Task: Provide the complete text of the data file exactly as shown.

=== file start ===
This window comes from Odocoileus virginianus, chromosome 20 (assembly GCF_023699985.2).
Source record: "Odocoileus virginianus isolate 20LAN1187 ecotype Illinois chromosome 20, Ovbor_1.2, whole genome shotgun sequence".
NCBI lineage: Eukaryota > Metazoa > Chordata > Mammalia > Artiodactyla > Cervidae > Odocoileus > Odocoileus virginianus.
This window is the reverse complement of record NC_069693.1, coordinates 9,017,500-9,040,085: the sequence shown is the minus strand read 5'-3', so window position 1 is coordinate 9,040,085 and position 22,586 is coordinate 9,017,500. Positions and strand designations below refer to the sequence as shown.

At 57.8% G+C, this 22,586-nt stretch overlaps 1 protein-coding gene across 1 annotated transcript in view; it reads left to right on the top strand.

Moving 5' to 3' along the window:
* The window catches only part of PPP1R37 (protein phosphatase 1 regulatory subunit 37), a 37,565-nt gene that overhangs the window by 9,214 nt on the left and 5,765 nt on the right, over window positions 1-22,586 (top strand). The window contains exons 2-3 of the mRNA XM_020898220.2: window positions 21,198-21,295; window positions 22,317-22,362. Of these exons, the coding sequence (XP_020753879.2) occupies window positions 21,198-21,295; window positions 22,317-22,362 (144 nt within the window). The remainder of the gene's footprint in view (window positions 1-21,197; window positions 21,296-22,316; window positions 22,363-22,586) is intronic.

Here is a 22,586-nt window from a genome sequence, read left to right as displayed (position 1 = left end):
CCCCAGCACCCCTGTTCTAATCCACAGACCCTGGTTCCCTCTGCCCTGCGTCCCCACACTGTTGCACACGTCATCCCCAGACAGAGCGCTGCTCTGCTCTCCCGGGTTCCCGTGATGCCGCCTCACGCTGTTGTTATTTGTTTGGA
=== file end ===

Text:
This window comes from Odocoileus virginianus, chromosome 20 (assembly GCF_023699985.2).
Source record: "Odocoileus virginianus isolate 20LAN1187 ecotype Illinois chromosome 20, Ovbor_1.2, whole genome shotgun sequence".
NCBI lineage: Eukaryota > Metazoa > Chordata > Mammalia > Artiodactyla > Cervidae > Odocoileus > Odocoileus virginianus.
This window is the reverse complement of record NC_069693.1, coordinates 9,017,500-9,040,085: the sequence shown is the minus strand read 5'-3', so window position 1 is coordinate 9,040,085 and position 22,586 is coordinate 9,017,500. Positions and strand designations below refer to the sequence as shown.

At 57.8% G+C, this 22,586-nt stretch overlaps 1 protein-coding gene across 1 annotated transcript in view; it reads left to right on the top strand.

Moving 5' to 3' along the window:
* The window catches only part of PPP1R37 (protein phosphatase 1 regulatory subunit 37), a 37,565-nt gene that overhangs the window by 9,214 nt on the left and 5,765 nt on the right, over window positions 1-22,586 (top strand). The window contains exons 2-3 of the mRNA XM_020898220.2: window positions 21,198-21,295; window positions 22,317-22,362. Of these exons, the coding sequence (XP_020753879.2) occupies window positions 21,198-21,295; window positions 22,317-22,362 (144 nt within the window). The remainder of the gene's footprint in view (window positions 1-21,197; window positions 21,296-22,316; window positions 22,363-22,586) is intronic.

Here is a 22,586-nt window from a genome sequence, read left to right as displayed (position 1 = left end):
CCCCAGCACCCCTGTTCTAATCCACAGACCCTGGTTCCCTCTGCCCTGCGTCCCCACACTGTTGCACACGTCATCCCCAGACAGAGCGCTGCTCTGCTCTCCCGGGTTCCCGTGATGCCGCCTCACGCTGTTGTTATTTGTTTGGA